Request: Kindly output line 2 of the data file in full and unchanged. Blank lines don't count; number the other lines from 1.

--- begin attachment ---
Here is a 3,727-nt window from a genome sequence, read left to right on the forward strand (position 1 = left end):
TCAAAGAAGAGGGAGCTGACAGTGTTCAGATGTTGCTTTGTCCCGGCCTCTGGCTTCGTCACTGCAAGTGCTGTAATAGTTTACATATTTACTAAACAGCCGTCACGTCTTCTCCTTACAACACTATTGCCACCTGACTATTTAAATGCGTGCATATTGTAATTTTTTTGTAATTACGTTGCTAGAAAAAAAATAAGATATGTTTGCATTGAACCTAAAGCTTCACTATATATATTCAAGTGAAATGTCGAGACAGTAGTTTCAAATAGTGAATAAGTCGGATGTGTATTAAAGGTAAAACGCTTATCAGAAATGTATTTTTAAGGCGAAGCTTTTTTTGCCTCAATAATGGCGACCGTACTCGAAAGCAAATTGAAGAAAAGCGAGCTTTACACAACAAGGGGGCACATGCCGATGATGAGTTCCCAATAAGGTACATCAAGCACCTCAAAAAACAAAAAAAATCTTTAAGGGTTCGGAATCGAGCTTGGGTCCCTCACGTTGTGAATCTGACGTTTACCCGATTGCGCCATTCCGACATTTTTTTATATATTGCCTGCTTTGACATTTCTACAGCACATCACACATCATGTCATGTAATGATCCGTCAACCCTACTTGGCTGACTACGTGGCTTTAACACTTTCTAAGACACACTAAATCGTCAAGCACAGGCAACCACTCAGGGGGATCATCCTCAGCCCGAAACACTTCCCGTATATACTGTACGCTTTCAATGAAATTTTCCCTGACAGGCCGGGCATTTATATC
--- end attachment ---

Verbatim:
TCAAAGAAGAGGGAGCTGACAGTGTTCAGATGTTGCTTTGTCCCGGCCTCTGGCTTCGTCACTGCAAGTGCTGTAATAGTTTACATATTTACTAAACAGCCGTCACGTCTTCTCCTTACAACACTATTGCCACCTGACTATTTAAATGCGTGCATATTGTAATTTTTTTGTAATTACGTTGCTAGAAAAAAAATAAGATATGTTTGCATTGAACCTAAAGCTTCACTATATATATTCAAGTGAAATGTCGAGACAGTAGTTTCAAATAGTGAATAAGTCGGATGTGTATTAAAGGTAAAACGCTTATCAGAAATGTATTTTTAAGGCGAAGCTTTTTTTGCCTCAATAATGGCGACCGTACTCGAAAGCAAATTGAAGAAAAGCGAGCTTTACACAACAAGGGGGCACATGCCGATGATGAGTTCCCAATAAGGTACATCAAGCACCTCAAAAAACAAAAAAAATCTTTAAGGGTTCGGAATCGAGCTTGGGTCCCTCACGTTGTGAATCTGACGTTTACCCGATTGCGCCATTCCGACATTTTTTTATATATTGCCTGCTTTGACATTTCTACAGCACATCACACATCATGTCATGTAATGATCCGTCAACCCTACTTGGCTGACTACGTGGCTTTAACACTTTCTAAGACACACTAAATCGTCAAGCACAGGCAACCACTCAGGGGGATCATCCTCAGCCCGAAACACTTCCCGTATATACTGTACGCTTTCAATGAAATTTTCCCTGACAGGCCGGGCATTTATATC